Editorial: Tying state budgets to audit results
As much as we decry the spendthrift ways our state government generally works, we also have to acknowledge that there are many in Springfield who try to do their part to control some of that spending.
Take, for example, Fred Crespo, a Democratic state representative from Hoffman Estates. It's always been our impression that Crespo means well, that he works methodically on the little things to try to make a difference.
Now completing his fourth term, Crespo's risen in the General Assembly hierarchy enough to chair the House General Services Appropriations Committee, which has considerable power over the budgets of the constitutional offices such as secretary of state and attorney general as well as over a variety of non-school-related spending bills.
Once there, Crespo adopted an approach that had almost been unheard of in Springfield: When he considers an agency's budget proposal, he takes a look at how it's done in recent state audits and in particular, how it's responded or not responded to those audits.
If the audit shows problems, the budget request meets with problems too.
There's a lot of sense to this approach. As Crespo says, if you're a manager in private industry, you're penalized if you fail to meet standards or follow protocols, and the penalties become even harsher if the problems are called to your attention and you do nothing about them.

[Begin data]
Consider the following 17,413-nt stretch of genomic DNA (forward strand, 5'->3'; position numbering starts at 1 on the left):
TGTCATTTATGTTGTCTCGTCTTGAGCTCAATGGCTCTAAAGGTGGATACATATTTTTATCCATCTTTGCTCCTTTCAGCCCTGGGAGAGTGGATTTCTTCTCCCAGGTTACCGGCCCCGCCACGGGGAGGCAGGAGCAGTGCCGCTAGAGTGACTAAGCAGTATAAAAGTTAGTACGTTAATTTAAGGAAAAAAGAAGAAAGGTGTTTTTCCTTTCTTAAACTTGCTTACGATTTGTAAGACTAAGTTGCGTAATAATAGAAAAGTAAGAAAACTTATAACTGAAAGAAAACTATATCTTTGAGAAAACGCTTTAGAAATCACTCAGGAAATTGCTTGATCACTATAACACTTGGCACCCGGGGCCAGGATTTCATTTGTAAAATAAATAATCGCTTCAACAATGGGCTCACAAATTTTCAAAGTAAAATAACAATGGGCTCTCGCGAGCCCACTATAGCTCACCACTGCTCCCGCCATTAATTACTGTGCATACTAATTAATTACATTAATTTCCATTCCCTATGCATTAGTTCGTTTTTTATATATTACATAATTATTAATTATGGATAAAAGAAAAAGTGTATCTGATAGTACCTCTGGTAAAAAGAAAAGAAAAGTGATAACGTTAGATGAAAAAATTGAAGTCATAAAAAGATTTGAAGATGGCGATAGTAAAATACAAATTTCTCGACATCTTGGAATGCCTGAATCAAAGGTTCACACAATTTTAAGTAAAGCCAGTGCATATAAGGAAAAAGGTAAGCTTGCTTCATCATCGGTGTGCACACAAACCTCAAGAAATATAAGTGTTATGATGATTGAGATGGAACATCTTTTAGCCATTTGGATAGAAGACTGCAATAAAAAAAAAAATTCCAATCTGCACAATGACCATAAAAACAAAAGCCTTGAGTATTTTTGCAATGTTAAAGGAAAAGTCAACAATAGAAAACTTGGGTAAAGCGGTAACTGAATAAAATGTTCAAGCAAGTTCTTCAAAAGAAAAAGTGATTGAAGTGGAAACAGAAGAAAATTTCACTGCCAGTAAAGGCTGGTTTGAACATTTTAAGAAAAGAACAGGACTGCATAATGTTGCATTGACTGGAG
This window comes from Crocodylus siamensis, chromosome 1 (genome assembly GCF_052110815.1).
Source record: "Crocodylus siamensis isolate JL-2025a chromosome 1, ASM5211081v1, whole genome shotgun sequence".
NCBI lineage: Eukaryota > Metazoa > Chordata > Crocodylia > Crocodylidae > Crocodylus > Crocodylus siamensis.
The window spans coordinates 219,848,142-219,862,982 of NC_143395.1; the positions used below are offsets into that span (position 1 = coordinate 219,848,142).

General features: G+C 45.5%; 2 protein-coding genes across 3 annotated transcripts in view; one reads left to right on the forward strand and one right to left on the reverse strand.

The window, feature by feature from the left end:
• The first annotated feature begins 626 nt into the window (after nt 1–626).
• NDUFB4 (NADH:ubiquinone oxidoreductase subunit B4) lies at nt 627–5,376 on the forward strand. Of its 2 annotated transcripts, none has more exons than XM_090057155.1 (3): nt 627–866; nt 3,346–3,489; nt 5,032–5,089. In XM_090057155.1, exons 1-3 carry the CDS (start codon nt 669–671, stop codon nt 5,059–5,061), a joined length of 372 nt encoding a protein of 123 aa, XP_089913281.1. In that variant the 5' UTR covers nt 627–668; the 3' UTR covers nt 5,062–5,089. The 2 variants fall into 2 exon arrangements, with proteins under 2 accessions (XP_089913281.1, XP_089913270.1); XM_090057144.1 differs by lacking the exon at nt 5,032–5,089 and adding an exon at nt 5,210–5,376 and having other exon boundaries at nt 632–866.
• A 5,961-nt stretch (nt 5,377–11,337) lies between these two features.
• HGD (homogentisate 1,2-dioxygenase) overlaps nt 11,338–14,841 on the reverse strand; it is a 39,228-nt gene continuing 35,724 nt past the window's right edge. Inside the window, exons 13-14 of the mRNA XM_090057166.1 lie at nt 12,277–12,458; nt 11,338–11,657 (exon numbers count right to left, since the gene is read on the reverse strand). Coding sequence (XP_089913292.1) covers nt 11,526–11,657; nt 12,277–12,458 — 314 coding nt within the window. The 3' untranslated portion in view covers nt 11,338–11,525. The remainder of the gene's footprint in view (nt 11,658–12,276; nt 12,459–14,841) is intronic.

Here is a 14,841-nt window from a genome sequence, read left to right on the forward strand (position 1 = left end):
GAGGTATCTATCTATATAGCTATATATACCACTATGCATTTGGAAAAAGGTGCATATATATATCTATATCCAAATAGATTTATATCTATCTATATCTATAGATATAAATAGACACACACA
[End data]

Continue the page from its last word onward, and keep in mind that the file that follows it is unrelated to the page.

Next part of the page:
That's not the way it's always worked in state government. While the state auditor general has for the most part operated with great freedom and great energy over the years, the audit reports carry little actual enforcement clout.
The assumption for the most part has been that if the auditor general points out a problem, that's all that's needed, that everybody's trying to do the right thing so somebody will respond to the problem.
You don't have to read too many audit reports to realize that is not a sound assumption, to understand how often the reports are filled with repeated findings — that is, how often they point out problems that have been pointed out before.
Given all that, we laud the approach Crespo is taking. It makes sense.
But the General Assembly needs to take it a step further. After all, Crespo's committee is only one of five House appropriations committees. What about the others? And what about the rules when the time comes that Crespo leaves office?
We encourage legislators to consider developing an audit formula that in turn could be used to exact a price from those departments that fare poorly. It would be complicated to do, no doubt, but not so complex that it couldn't be done.
A grade-A audit carries one budget consequence, a grade-B audit carries another and a grade-C audit carries another.
The private sector has an expression for it: pay for performance. The idea makes sense for the public sector too.
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